That said, print and pattern will continue to be massive—the Dries effect, if you will. Mark McNairy featured printed and woven dots in varying scales alongside matching macro- and micro-ginghams. Both Marc by Marc Jacobs and Abboud utilized printed checks on shirting—the former a cheerful, wobbly gingham; the latter a striated, inky windowpane. As for camouflage, take your pick: Timo, J.Crew, General Idea and McNairy featured new variations—be they graphic, blown out and painterly, cartoonish, or edged-down with printed daisies, respectively. This is to say nothing of all the textured suiting and knits; the intarsia-knit sweaters featuring razor blades and tiny giraffes (Bastian), Prada-esque medallion prints (Parke & Ronin), and traditional tapestry motifs in acid neon (Azzuolo).
Meanwhile, the new color-blocking is still color-blocking: Just in new shades or subtler contrast or—to unique effect—using opposing pattern or texture.
Stripes: Parke & Ronen, General Idea, Marc by Marc Jacobs, Tommy Hilfiger
A blocked, alternating rugby stripe motif at General idea is a good example. And stripes, in general, continue to be a major player—at Marc by Marc, Park & Ronen and elsewhere. Stripe Central, however, had to have been Tommy Hilfiger's show. Yes, it's basically a straight-up rehash of the brand's Spring '12 show. But that isn't a bad thing. And all those double breasted jackets with nautical banding serve another purpose: A touch of Simon Spurr in a Fashion Week without a Simon Spurr show. The designer left his eponymous label but remains a consultant at Tommy—and it shows.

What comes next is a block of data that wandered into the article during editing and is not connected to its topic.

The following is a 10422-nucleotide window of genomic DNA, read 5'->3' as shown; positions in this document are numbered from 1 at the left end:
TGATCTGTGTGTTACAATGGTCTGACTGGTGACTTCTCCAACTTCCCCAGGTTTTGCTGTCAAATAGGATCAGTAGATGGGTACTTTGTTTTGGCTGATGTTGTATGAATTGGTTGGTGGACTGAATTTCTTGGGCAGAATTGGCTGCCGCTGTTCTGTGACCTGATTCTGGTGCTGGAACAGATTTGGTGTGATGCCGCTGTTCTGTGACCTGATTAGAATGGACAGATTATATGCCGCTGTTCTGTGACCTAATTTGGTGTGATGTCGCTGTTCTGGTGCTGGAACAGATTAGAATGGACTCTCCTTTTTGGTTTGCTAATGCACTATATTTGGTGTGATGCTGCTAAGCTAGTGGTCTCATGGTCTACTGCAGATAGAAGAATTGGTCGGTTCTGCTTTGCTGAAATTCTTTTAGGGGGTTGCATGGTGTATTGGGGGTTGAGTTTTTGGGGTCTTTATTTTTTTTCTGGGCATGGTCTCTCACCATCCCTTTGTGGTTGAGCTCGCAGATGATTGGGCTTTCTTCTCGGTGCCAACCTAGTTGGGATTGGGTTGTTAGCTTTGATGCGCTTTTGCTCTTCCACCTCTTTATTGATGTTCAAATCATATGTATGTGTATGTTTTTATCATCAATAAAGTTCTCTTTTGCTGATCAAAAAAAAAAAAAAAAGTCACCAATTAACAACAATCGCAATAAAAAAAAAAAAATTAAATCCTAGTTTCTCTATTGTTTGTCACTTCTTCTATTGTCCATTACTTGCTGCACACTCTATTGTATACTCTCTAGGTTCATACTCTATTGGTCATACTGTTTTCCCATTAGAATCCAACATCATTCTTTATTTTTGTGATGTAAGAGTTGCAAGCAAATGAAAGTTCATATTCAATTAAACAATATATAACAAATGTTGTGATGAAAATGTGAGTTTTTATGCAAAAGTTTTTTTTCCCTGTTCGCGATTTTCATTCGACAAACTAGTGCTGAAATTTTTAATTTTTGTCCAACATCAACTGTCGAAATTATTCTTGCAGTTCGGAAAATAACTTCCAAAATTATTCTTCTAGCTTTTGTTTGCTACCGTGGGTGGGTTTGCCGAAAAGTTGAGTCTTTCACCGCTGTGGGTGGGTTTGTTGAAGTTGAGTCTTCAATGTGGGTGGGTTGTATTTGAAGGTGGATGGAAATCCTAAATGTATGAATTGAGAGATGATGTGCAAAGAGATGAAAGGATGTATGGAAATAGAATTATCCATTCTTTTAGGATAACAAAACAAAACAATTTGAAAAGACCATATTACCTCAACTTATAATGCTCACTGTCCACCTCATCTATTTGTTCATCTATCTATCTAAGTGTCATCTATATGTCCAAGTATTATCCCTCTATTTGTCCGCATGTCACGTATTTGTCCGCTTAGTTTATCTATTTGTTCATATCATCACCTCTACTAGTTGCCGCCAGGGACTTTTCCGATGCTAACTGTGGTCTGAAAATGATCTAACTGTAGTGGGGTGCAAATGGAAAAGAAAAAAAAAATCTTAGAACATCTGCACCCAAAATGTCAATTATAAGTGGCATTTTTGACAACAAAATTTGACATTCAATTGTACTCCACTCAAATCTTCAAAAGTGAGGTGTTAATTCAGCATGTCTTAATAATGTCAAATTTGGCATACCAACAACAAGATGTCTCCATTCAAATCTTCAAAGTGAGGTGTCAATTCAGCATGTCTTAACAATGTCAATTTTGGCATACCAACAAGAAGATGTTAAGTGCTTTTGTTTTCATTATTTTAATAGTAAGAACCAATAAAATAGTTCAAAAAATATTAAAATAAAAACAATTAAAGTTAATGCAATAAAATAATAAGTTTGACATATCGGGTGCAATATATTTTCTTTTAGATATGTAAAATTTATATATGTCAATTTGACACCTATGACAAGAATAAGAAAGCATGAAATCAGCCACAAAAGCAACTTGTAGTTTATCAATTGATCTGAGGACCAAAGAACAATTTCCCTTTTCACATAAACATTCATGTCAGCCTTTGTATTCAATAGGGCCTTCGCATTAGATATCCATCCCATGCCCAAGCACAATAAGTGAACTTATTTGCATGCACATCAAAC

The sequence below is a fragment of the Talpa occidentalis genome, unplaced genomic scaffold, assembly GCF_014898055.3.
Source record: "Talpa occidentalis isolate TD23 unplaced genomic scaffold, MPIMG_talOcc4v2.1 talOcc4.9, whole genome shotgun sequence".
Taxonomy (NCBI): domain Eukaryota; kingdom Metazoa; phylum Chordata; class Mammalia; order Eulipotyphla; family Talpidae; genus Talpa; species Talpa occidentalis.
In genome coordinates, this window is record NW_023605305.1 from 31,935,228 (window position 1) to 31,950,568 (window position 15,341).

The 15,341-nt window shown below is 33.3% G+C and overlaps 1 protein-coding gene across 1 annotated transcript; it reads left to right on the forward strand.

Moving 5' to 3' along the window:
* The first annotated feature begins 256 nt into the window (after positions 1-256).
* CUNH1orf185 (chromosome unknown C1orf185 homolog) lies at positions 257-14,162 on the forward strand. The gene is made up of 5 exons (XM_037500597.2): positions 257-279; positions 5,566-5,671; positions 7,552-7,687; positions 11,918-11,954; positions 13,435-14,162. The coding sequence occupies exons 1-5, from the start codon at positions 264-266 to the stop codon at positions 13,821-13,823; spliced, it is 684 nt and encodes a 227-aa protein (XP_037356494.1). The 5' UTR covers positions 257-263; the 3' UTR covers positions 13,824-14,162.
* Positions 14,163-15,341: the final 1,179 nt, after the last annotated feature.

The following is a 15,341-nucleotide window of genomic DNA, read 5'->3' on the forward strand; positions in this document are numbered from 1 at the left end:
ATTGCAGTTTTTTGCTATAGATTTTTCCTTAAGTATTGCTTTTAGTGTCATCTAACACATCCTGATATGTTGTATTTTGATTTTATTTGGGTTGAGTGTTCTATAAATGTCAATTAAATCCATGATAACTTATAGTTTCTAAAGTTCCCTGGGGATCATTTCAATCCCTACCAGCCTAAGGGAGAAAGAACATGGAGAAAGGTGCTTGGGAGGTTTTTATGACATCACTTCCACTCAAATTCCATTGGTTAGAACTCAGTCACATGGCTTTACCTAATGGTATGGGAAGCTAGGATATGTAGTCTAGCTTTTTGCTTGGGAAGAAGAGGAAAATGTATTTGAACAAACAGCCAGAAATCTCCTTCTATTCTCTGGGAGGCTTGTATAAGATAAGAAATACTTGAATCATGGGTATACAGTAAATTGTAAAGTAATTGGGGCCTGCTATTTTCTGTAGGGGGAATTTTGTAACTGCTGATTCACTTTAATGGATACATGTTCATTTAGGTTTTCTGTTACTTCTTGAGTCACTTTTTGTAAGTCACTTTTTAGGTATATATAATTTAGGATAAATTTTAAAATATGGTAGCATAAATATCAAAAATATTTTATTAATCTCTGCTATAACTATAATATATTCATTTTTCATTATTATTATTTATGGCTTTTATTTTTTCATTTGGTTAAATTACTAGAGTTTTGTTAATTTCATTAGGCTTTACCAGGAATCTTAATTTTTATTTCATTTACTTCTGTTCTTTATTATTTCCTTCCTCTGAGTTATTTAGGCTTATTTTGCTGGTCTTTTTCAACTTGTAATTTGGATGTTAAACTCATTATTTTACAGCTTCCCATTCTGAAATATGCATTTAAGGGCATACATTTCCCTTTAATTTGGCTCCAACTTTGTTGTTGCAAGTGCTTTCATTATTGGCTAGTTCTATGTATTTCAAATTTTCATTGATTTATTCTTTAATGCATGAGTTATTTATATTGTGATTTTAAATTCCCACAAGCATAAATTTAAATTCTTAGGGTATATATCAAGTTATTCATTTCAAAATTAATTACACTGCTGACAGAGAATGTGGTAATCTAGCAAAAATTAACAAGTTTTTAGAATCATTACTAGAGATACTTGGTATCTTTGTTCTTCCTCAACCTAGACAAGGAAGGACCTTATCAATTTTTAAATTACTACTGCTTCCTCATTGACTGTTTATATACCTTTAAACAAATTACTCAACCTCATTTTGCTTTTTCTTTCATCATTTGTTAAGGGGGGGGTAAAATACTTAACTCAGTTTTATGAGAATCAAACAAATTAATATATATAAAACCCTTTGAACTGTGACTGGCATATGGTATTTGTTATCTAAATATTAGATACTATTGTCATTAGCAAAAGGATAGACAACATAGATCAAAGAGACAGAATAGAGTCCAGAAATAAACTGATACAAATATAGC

In other news: That first Perry Ellis by Duckie Brown show certainly made waves on-line—I can't wait to see who carries it and what prices are like! And J.Press finally did something they should've done years ago. They're launching a slim-fitting, potentially competitively priced, trend-based but still preppy contemporary line. It's called J.Press York Street; it's designed by the duo behind Ovadia & Sons; and it's adorable. Also, the presentation afforded me the chance to sip a Pimms cup under a portrait of Bill Clinton at the Yale Club. Awesome.
Big Pants: Billy Reid, Duckie Brown, Marc by Marc Jacobs, Michael Bastian
Anyway, and as for shape—did you see all those huge pants? Bastian's were merely slouchy. Marc by Marc and Reid went billowy. Duckie Brown created high fashion JNCOs with eight inch cuffs. These are not your Thom Browne trousers. Other silhouette tidbits: Shorts seems baggier; bathing suits keep getting littler; and I'm digging the fitted but not-super-skinny suits at Billy Reid.
Obsessed: Tim Coppens, Tommy Hilfiger, Carlos Campos, Mark McNairy
And, if I may: my Obsessed List. That striped Tommy Suit is a neutral on neutral version of the blue and white Simon Spurr suit from two years ago that I want to get married in. Now I'll need both (who doesn't need a wardrobe change between ceremony and reception?) Every polka-dotted thing McNairy sent down the runway will (or at least should) be mine. That matchy matchy tailored trouser and Barracuta-style jacket set in red tartan at Duckie Brown? Perfection, together or separate. And can we talk about Tim Coppens? I mean, I can't be the only person who pines for man-sized Celine? Is Tim Coppens here to help fill that void with his collection of subtle color-blocking, stream-lined detailing and not-to-chilly minimalism? Because I'll take all of it! And when Campos had little random stars printed on slim mustard slacks moment, I feel like he had to have been thinking of me.